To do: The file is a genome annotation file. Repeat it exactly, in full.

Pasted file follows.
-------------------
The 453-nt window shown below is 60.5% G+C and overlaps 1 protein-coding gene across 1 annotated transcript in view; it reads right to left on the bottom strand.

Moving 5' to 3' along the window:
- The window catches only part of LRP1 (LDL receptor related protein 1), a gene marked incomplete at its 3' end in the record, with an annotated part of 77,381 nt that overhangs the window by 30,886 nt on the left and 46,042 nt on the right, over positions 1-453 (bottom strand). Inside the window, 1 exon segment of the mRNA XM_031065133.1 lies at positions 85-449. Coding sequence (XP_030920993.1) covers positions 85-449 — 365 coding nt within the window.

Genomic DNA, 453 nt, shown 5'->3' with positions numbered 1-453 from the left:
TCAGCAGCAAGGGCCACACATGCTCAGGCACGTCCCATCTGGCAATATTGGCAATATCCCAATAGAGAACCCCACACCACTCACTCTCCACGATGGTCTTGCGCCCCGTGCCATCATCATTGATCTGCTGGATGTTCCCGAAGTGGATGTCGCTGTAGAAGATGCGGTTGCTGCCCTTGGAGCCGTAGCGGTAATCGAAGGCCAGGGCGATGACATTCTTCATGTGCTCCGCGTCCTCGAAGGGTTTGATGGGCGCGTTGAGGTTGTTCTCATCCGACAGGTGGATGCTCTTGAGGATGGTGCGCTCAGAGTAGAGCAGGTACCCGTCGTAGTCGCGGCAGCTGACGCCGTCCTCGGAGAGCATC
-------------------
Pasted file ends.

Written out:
The 453-nt window shown below is 60.5% G+C and overlaps 1 protein-coding gene across 1 annotated transcript in view; it reads right to left on the bottom strand.

Moving 5' to 3' along the window:
- The window catches only part of LRP1 (LDL receptor related protein 1), a gene marked incomplete at its 3' end in the record, with an annotated part of 77,381 nt that overhangs the window by 30,886 nt on the left and 46,042 nt on the right, over positions 1-453 (bottom strand). Inside the window, 1 exon segment of the mRNA XM_031065133.1 lies at positions 85-449. Coding sequence (XP_030920993.1) covers positions 85-449 — 365 coding nt within the window.

Genomic DNA, 453 nt, shown 5'->3' with positions numbered 1-453 from the left:
TCAGCAGCAAGGGCCACACATGCTCAGGCACGTCCCATCTGGCAATATTGGCAATATCCCAATAGAGAACCCCACACCACTCACTCTCCACGATGGTCTTGCGCCCCGTGCCATCATCATTGATCTGCTGGATGTTCCCGAAGTGGATGTCGCTGTAGAAGATGCGGTTGCTGCCCTTGGAGCCGTAGCGGTAATCGAAGGCCAGGGCGATGACATTCTTCATGTGCTCCGCGTCCTCGAAGGGTTTGATGGGCGCGTTGAGGTTGTTCTCATCCGACAGGTGGATGCTCTTGAGGATGGTGCGCTCAGAGTAGAGCAGGTACCCGTCGTAGTCGCGGCAGCTGACGCCGTCCTCGGAGAGCATC